The meeting of the Commission on Sustainable Development’s 13th session (CSD-13) 11 to 22 April 2005, marks the first major policy-setting conference since the World Summit on Sustainable Development in Johannesburg, South Africa in 2002. The meeting follows that of the Governing Council of UN-HABITAT in Nairobi, Kenya, last week.
In a speech to delegates at the opening session, Mrs. Anna Tibaijuka, Executive Director of UN-HABITAT said: “The Governing Council has resolved that the Commission on Sustainable Development needs to recognize the role of UN-HABITAT as the designated focal point in the United Nations system for human settlements in the follow-up to the outcomes of that session and to look beyond the thirteenth session for its links with other themes to be considered at the Commission’s future sessions.
“Slum-upgrading is of key importance in this Commission on Sustainable Development cycle, and the urban dimension will continue to play a key role in the Commission’s future cycles. The Governing Council also resolved that UN-HABITAT should have a significant role at the Commission’s fourteenth session, where energy, climate and air quality are among the issues to be discussed,” she said.
The targets being discussed in New York include halving by 2015 the proportion of people without access to safe drinking water and basic sanitation (MDG 7, Target 10) and significantly improving the lives of at least 100 million slum dwellers by 2020 (MDG7, Target 11) – both tasks mandated to UN-HABITAT.
“This year’s CSD aims to turn political commitments into action. The policy options that governments are expected to agree on at CSD-13 will underpin our common endeavours in the coming years to meet the Millennium Development Goals and the Johannesburg Plan of Implementation targets and commitments on water, sanitation and human settlements,” said the conference chair, Mr. John W. Ashe of Antigua and Barbuda.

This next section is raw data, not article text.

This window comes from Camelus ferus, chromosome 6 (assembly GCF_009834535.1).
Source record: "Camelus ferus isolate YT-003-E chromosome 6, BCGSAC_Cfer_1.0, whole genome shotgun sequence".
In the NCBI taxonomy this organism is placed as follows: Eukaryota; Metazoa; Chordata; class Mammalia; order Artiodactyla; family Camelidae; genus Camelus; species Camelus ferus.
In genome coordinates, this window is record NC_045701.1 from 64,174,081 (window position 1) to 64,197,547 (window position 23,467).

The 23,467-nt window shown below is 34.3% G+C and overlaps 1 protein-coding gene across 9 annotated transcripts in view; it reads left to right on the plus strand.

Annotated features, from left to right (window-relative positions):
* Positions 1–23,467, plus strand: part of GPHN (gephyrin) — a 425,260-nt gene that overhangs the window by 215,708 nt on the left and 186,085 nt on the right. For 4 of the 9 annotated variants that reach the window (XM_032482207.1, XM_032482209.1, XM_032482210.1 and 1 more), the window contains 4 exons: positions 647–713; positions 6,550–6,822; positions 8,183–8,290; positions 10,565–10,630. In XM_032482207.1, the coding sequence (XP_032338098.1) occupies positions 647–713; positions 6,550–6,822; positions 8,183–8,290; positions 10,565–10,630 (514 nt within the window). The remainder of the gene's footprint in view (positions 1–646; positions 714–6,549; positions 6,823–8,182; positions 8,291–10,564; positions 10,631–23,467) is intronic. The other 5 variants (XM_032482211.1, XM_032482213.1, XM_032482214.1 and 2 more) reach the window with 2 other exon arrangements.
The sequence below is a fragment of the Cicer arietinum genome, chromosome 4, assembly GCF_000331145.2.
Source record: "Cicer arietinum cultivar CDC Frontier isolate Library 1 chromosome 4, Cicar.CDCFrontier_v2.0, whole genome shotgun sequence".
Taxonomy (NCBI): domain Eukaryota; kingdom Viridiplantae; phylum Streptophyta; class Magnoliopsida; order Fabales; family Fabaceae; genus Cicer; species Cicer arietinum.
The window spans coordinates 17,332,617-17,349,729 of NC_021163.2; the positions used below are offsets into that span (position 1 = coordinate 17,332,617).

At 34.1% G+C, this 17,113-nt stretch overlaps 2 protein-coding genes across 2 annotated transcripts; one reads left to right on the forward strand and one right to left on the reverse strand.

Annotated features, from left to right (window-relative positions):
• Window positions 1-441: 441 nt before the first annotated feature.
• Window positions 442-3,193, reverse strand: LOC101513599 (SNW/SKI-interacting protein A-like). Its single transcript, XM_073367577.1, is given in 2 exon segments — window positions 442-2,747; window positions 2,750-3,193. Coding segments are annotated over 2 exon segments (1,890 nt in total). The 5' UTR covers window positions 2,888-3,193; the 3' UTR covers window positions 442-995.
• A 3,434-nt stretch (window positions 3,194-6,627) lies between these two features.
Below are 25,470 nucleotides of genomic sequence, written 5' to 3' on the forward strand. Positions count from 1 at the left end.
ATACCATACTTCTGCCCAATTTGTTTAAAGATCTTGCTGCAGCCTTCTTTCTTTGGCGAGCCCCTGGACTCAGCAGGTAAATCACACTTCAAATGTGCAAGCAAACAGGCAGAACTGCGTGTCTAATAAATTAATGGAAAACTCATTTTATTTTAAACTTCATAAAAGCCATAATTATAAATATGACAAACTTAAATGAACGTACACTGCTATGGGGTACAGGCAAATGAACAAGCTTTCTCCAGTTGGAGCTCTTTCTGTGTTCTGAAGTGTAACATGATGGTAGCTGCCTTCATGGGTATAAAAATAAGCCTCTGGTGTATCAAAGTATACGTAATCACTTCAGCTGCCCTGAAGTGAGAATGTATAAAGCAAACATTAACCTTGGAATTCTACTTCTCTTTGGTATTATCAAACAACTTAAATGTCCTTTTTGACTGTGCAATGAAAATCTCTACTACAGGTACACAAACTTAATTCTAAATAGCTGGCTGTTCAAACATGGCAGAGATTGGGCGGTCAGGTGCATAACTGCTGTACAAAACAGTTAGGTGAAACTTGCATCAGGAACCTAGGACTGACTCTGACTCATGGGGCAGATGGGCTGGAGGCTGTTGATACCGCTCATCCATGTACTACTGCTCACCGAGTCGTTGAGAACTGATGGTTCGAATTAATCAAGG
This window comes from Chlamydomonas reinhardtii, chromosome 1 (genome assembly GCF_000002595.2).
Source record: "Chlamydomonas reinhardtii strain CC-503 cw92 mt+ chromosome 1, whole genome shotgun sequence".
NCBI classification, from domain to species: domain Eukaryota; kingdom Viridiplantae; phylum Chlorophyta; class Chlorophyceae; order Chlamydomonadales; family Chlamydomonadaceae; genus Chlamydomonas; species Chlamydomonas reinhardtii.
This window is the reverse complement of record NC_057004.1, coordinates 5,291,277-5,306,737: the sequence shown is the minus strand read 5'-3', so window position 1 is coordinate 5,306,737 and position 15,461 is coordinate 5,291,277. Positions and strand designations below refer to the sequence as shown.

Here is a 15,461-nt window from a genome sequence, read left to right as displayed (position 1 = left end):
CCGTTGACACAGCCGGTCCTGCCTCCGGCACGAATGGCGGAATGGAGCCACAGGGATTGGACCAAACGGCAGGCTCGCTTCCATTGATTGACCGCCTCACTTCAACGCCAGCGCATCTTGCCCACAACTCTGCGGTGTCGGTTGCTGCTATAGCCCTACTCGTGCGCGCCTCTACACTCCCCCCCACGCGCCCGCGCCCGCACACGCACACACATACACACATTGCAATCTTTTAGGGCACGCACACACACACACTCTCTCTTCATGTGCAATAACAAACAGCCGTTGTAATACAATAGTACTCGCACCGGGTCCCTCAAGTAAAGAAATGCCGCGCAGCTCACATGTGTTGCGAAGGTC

CSD-13 will build on last year’s session which reviewed progress and identified obstacles and constraints in achieving the international development goals and targets related to water, sanitation and human settlements contained in Agenda 21, the Programme for the Further Implementation of Agenda 21 and the Johannesburg Plan of Implementation.
“These three issues encapsulate the silent humanitarian crisis in the world today, where roughly 4,000 children die each day of diarrheal diseases caused by poor sanitation and contaminated drinking water, and where the living conditions in crowded slums are exacerbating public health issues such as communicable diseases,” said Mr. José Antonio Ocampo, Under-Secretary-General for Economic and Social Affairs.
Referring to the slum target, Mrs. Tibaijuka said over and above the 100 million slum dwellers, it would also have to deal with an estimated 500 million new slum dwellers, bringing the total to 600 million between 1990 and 2020.
“If this is agreed, in order to introduce better clarity and avoid further misunderstanding, UN-HABITAT is recommending very strongly that the slum target be restated as a proportion, and not a figure, and thus allow country level benchmarks for local action, in pursuit of an agreed global goal,” Mrs. Tibaijuka said.
“The proposal before you is to endorse and recommend to the General Assembly that the Slum Target should be restated to read: ‘to halve, between 1990 and 2020, the proportion of slum dwellers in the urban population’. This wording harmonizes the slum target with all other targets, which are already stated as proportions and not absolute numbers, and allows each country to understand the scope of its responsibility, after first determining the scope of the problem,” she said.
See also: Address by Mrs. Anna Kajumulo Tibaijuka, Under-Secretary-General and Executive Director, UN-HABITAT at Thirteenth Commission on Sustainable Development, New York, 11 April 2005